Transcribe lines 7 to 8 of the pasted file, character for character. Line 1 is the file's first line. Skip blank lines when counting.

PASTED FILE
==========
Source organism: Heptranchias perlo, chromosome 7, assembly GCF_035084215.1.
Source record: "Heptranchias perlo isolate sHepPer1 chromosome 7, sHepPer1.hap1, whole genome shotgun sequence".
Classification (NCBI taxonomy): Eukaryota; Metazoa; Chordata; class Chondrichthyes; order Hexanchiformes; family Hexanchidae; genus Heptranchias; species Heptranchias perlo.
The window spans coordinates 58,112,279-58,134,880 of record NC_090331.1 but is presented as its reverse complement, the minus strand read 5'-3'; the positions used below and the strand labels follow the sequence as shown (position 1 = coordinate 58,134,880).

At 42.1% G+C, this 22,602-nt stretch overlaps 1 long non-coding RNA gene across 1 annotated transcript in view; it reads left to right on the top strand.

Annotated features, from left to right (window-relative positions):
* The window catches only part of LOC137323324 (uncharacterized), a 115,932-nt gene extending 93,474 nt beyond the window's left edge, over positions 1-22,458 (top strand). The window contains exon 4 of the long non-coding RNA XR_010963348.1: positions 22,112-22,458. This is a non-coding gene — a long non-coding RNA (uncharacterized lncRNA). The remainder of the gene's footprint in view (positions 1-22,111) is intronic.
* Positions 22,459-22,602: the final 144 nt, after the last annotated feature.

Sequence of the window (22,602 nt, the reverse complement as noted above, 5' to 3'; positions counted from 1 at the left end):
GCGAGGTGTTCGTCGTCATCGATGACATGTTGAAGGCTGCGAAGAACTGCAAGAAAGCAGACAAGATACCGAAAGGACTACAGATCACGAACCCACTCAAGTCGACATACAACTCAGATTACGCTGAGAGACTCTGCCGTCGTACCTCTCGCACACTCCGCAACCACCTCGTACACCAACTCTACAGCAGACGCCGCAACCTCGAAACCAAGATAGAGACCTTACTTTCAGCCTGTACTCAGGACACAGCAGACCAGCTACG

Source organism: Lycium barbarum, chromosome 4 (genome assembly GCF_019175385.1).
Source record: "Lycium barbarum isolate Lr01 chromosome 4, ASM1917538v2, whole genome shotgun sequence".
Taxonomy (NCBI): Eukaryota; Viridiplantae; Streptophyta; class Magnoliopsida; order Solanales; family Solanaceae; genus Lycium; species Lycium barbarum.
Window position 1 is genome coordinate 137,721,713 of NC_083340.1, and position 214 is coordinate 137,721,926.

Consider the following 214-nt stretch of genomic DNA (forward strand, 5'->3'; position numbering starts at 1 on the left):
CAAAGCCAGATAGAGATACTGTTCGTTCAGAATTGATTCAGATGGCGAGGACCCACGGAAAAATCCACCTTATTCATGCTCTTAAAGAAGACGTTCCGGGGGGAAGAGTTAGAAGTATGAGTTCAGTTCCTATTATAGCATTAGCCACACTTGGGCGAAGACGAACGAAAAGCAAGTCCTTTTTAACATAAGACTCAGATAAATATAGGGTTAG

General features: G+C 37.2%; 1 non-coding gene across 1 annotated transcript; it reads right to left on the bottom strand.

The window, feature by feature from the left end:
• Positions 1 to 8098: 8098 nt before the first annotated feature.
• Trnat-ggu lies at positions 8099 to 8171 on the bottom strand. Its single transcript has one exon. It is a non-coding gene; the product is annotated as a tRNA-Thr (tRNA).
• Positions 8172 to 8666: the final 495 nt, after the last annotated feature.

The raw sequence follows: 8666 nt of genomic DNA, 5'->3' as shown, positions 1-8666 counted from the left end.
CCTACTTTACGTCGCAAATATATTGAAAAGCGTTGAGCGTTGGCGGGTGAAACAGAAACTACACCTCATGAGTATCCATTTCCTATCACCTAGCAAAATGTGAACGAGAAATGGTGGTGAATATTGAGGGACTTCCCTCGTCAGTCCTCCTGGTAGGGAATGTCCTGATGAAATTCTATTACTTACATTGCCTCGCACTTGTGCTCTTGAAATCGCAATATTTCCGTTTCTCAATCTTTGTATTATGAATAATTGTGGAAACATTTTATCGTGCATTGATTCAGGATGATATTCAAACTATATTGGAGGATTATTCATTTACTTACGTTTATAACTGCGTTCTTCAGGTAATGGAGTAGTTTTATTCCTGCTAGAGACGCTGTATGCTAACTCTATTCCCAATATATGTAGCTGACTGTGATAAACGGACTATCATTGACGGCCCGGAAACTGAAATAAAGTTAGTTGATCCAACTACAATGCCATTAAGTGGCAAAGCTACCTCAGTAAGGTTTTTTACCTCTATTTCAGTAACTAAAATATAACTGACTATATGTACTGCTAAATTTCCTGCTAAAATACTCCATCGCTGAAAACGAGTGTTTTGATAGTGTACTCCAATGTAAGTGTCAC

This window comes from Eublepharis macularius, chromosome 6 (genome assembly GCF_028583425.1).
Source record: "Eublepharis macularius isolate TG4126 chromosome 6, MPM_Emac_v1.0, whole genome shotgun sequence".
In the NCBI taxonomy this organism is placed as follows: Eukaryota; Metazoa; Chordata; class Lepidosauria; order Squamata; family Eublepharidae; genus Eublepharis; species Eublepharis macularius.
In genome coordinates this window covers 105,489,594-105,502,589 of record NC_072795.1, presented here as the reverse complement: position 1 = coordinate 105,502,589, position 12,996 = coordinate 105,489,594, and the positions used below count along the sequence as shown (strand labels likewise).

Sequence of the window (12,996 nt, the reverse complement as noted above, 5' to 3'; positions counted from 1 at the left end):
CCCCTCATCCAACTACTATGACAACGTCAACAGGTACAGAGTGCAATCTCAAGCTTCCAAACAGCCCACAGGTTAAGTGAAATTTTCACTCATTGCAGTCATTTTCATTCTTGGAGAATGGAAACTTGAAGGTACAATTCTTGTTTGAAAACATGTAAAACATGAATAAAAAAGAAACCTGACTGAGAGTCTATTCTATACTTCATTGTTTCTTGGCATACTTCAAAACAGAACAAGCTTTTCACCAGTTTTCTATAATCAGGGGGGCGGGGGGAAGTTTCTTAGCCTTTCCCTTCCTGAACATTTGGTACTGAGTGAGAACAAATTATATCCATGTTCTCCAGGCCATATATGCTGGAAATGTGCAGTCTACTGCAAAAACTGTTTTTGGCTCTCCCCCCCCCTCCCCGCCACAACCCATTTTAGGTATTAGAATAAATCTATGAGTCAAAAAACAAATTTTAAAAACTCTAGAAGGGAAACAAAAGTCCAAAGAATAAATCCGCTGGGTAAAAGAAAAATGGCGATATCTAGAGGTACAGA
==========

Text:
* The window catches only part of LOC137323324 (uncharacterized), a 115,932-nt gene extending 93,474 nt beyond the window's left edge, over positions 1-22,458 (top strand). The window contains exon 4 of the long non-coding RNA XR_010963348.1: positions 22,112-22,458. This is a non-coding gene — a long non-coding RNA (uncharacterized lncRNA). The remainder of the gene's footprint in view (positions 1-22,111) is intronic.
* Positions 22,459-22,602: the final 144 nt, after the last annotated feature.